Networking For Dummies
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In the Windows Server 2008 environment the Net Use command connects to or disconnects from a shared resource on another computer and maps the resource to a drive letter. Here’s the complete syntax:

net use [{drive | *}]
        [{Password | *}]]
        [{/delete | /persistent:{yes | no}}]

To set up a home directory, use this syntax:

net use [drive [/home[{password | *}] 
        [/delete:{yes | no}]]

And to control whether connections should be persistent, use this:

net use [/persistent:{yes | no}]

Here’s what the parameters do:

  • DeviceName: Specifies the drive letter. (Note that for a printer, you should specify a printer device such as LPT1: here instead of a drive letter.) If you specify an asterisk, Windows will determine what drive letter to use.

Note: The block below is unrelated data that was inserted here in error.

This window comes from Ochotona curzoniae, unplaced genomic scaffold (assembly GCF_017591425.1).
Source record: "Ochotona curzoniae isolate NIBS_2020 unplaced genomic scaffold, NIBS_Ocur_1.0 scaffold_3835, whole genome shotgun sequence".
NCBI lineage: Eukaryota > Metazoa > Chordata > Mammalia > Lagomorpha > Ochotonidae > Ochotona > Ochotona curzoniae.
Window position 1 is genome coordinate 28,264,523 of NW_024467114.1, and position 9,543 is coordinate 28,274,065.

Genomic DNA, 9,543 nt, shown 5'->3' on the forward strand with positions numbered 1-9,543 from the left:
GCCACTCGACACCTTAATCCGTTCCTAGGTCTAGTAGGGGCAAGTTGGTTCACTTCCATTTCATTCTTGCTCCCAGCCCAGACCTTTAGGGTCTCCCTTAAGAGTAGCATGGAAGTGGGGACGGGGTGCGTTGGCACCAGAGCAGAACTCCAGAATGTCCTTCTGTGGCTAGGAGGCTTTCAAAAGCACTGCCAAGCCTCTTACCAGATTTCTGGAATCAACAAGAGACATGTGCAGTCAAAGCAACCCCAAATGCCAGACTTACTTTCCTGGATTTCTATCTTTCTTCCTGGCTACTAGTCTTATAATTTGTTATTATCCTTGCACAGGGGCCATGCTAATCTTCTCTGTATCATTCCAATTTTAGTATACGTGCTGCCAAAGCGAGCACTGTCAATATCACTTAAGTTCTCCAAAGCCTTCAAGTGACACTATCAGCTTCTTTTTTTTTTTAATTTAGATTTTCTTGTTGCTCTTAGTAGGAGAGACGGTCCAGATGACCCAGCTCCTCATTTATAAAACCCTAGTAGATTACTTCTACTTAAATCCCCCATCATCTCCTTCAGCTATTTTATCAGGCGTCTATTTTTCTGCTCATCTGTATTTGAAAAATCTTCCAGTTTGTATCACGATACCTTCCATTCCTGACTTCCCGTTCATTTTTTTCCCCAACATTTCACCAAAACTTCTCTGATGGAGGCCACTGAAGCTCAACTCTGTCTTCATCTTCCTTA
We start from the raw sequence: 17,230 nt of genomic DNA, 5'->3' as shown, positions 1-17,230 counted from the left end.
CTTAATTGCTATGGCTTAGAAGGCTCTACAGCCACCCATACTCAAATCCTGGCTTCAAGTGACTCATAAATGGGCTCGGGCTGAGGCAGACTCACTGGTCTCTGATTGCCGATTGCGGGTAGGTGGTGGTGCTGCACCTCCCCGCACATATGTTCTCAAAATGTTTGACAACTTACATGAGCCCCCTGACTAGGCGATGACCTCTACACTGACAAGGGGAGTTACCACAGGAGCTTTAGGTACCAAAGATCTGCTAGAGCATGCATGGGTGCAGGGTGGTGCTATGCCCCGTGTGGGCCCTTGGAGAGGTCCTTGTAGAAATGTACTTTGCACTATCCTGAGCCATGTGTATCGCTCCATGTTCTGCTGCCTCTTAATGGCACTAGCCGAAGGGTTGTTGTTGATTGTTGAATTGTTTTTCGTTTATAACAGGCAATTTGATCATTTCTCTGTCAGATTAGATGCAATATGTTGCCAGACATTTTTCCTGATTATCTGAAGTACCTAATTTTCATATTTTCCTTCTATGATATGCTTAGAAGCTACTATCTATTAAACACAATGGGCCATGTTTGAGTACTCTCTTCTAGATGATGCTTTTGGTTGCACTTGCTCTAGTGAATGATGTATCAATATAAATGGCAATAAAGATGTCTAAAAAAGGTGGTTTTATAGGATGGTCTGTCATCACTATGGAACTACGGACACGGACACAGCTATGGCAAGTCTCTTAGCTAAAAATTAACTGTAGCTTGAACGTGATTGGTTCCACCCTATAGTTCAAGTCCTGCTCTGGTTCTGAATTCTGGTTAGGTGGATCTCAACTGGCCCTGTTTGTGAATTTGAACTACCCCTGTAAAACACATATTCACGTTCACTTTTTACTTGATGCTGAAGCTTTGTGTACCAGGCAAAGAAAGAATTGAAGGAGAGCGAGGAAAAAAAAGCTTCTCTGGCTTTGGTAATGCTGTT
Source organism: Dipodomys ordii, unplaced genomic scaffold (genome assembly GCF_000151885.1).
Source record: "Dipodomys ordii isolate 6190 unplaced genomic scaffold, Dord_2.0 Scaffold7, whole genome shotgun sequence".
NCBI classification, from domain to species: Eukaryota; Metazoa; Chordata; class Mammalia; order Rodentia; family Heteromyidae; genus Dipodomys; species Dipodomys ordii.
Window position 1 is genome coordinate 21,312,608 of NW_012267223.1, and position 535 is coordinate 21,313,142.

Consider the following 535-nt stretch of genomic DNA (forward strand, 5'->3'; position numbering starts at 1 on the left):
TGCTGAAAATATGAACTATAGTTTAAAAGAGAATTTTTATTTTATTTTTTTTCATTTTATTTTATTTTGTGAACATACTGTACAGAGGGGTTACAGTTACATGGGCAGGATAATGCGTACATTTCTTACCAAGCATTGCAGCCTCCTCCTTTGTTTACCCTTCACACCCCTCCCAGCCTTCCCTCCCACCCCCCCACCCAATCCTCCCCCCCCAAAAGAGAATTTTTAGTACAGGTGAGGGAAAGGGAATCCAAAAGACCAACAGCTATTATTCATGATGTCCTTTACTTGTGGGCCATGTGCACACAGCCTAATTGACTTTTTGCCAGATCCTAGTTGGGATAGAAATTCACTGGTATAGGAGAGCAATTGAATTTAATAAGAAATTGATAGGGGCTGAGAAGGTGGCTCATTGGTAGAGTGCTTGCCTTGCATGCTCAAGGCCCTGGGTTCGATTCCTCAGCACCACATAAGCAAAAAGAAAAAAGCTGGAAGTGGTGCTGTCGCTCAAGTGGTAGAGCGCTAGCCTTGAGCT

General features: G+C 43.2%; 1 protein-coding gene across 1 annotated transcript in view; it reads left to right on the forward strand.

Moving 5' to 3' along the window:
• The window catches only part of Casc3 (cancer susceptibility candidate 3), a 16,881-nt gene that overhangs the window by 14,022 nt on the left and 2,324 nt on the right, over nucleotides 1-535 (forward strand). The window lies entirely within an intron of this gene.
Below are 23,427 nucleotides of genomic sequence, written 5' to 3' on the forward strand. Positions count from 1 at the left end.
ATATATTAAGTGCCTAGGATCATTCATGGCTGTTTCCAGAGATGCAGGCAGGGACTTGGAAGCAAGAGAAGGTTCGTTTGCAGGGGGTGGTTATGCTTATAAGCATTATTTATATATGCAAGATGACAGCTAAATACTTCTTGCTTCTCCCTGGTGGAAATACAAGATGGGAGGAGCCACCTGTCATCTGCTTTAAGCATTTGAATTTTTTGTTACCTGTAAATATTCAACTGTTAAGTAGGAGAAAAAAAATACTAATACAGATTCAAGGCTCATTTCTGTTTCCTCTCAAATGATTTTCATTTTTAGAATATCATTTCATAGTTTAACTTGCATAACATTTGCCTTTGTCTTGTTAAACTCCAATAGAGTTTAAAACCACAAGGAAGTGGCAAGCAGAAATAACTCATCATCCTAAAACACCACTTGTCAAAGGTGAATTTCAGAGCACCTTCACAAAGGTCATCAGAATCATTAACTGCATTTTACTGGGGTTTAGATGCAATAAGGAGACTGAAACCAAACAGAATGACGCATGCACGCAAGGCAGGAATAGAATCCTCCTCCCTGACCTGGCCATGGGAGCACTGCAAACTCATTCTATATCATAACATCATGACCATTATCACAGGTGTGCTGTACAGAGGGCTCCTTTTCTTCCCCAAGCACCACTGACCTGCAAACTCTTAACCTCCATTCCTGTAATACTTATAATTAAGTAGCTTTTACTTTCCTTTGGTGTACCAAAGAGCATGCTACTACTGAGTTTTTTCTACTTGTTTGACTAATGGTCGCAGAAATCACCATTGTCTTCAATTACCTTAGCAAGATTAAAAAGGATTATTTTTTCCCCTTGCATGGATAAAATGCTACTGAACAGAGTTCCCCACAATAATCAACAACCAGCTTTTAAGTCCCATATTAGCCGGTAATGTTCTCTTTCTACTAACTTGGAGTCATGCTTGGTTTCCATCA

• \ComputerNameShareName: The server and share name to connect to.

  • Password: The password needed to access the shared resource. If you use an asterisk, you’re prompted for the password.

  • User: Specifies the username to use for the connection.

  • Savecred: Saves the credentials for reuse later if the user is prompted for a password.

  • Smartcard: Specifies that the connection should use a smart card for authorization.

  • Delete: Deletes the specified connection. If you specify an asterisk (*), all network connections are canceled.

  • Persistent: Specifies whether connections should be persistent.

  • Home: Connects to the home directory.

To display all current connections, type net use with no parameters.

The following example shows how to create a persistent connection to a drive named Acct on a server named Server01, using drive K:

C:>net use k: \Server01Acct /persistent: yes

The following example drops the connection:

C:>net use k: /delete

About This Article

This article is from the book:

About the book author:

Doug Lowe still has the electronics experimenter's kit his dad gave him when he was 10. He became an IT director, programmer, and author of books on various programming languages, Microsoft Office, web programming, and PCs. But Lowe never forgot his first love: electronics.

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